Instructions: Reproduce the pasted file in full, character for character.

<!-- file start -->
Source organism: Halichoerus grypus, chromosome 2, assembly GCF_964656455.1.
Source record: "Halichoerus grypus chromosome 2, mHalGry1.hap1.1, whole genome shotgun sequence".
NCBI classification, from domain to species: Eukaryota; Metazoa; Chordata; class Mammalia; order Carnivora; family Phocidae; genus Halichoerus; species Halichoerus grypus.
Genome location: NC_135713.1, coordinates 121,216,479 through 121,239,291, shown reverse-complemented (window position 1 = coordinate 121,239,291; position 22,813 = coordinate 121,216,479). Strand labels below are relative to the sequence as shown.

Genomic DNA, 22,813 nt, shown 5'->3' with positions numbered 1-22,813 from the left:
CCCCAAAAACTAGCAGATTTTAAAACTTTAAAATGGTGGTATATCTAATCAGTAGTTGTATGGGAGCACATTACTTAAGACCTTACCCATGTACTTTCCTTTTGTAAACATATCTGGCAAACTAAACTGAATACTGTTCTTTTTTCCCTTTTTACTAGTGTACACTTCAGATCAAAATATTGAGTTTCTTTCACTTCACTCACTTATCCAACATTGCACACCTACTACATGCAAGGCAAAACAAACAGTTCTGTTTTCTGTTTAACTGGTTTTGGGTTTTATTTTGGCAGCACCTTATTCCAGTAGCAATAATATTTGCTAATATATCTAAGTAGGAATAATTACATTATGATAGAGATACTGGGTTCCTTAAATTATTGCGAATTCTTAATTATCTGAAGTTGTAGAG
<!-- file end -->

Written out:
Source organism: Halichoerus grypus, chromosome 2, assembly GCF_964656455.1.
Source record: "Halichoerus grypus chromosome 2, mHalGry1.hap1.1, whole genome shotgun sequence".
NCBI classification, from domain to species: Eukaryota; Metazoa; Chordata; class Mammalia; order Carnivora; family Phocidae; genus Halichoerus; species Halichoerus grypus.
Genome location: NC_135713.1, coordinates 121,216,479 through 121,239,291, shown reverse-complemented (window position 1 = coordinate 121,239,291; position 22,813 = coordinate 121,216,479). Strand labels below are relative to the sequence as shown.

Genomic DNA, 22,813 nt, shown 5'->3' with positions numbered 1-22,813 from the left:
CCCCAAAAACTAGCAGATTTTAAAACTTTAAAATGGTGGTATATCTAATCAGTAGTTGTATGGGAGCACATTACTTAAGACCTTACCCATGTACTTTCCTTTTGTAAACATATCTGGCAAACTAAACTGAATACTGTTCTTTTTTCCCTTTTTACTAGTGTACACTTCAGATCAAAATATTGAGTTTCTTTCACTTCACTCACTTATCCAACATTGCACACCTACTACATGCAAGGCAAAACAAACAGTTCTGTTTTCTGTTTAACTGGTTTTGGGTTTTATTTTGGCAGCACCTTATTCCAGTAGCAATAATATTTGCTAATATATCTAAGTAGGAATAATTACATTATGATAGAGATACTGGGTTCCTTAAATTATTGCGAATTCTTAATTATCTGAAGTTGTAGAG